A severe sand and dust storm – the worst since meteorological records began – has struck Uzbekistan.
On the evening of November 4, a haze engulfed Tashkent and most other areas, with the exception of the most northerly region, as a cold front swept in and a strong wind blew sand and dust across the country.
“Under the influence of gusts of wind, the parched upper layer of soil rose up, creating the effect of a dust and sand haze, with a deterioration in visibility to 100-200 meters in a number of districts in the country,” Uzbekistan’s meteorological service, known as Uzgidromet, told Gazeta.uz.
It also confirmed a popular belief that Uzbekistan’s construction boom had exacerbated the situation.
“Of course, large-scale construction works, which are under way in many regions of the country, made their contribution to the emergence of this phenomenon, inasmuch as they generate very large amounts of gritty materials.”
The dust storms, which started in southern Kazakhstan, were most severe in Tashkent and the southern Syrdarya Region, and Kazakhstan’s Turkestan Region, Uzgidromet said.
Dust storms are frequent in Uzbekistan. In 2018, a cataclysmic storm engulfed the region of Karakalpakstan with salt left behind when the Aral Sea dried up.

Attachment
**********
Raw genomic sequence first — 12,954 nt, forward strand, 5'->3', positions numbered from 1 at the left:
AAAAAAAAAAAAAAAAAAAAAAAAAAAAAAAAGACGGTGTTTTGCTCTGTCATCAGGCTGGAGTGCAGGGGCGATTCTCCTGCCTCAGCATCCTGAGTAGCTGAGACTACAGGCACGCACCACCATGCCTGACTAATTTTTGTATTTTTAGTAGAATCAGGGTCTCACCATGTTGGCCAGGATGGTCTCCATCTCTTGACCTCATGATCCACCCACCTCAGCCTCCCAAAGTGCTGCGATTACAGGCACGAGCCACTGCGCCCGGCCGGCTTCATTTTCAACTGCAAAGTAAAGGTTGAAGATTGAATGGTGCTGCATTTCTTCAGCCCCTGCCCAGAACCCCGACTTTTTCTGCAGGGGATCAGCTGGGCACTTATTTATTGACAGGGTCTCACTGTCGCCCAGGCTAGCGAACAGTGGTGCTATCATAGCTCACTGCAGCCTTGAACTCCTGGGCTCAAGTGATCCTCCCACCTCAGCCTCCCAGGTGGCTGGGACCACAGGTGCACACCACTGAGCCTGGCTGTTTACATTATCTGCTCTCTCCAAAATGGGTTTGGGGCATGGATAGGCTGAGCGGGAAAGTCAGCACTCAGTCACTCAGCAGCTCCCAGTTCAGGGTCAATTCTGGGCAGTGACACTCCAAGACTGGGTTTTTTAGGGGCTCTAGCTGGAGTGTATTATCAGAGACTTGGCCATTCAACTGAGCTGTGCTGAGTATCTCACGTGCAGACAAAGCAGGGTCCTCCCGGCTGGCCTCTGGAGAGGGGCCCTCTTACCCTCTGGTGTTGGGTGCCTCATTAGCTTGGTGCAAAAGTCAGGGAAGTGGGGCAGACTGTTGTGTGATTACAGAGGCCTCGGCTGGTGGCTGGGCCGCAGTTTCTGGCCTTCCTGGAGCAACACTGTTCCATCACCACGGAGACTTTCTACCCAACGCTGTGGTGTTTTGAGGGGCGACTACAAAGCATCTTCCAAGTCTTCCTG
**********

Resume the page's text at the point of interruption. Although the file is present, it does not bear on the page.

“However, usually volumes of sand and dust that are raised into the air disperse and settle on the ground soon after the wind drops,” Uzgidromet noted.
In this case, a mass of cold air prevented this from happening. Instead, an inversion layer formed, in which temperatures stop falling with elevation but rise instead. This is a meteorological condition that contributes to smog.
Because of this, “a phenomenon unusual for our region arose – a dust haze,” Uzgidromet explained.
This sand and dust storm was the first of its kind since Uzbekistan started keeping meteorological records 150 years ago.
Uzgidromet said it would persist until November 6.
“It looked foggy outside but that was dust haze,” a resident of Tashkent told Eurasianet. “I started feeling dust in the air outdoors, though there was no strong wind. Some time later, I smelt dust indoors, though the windows were tightly closed.”
By 9 p.m. on November 4, the concentration of dust in Tashkent’s air was 30 times the permitted level. The next afternoon, it was still 10 times over. Ambulance services around the country received 4,000 calls seeking help for respiratory problems.
The Ministry of Health advised residents to stay indoors; wear facemasks outdoors; close windows; place damp towels at doorjambs; and rinse throats and noses with saline water.
The authorities provided some extra-tender care to one well-known figure, judging by a photo posted online.
It showed workmen hosing down the statue of national hero Amir Temur (Tamerlane) in Tashkent, the landmark Hotel Uzbekistan looming out of the haze behind him.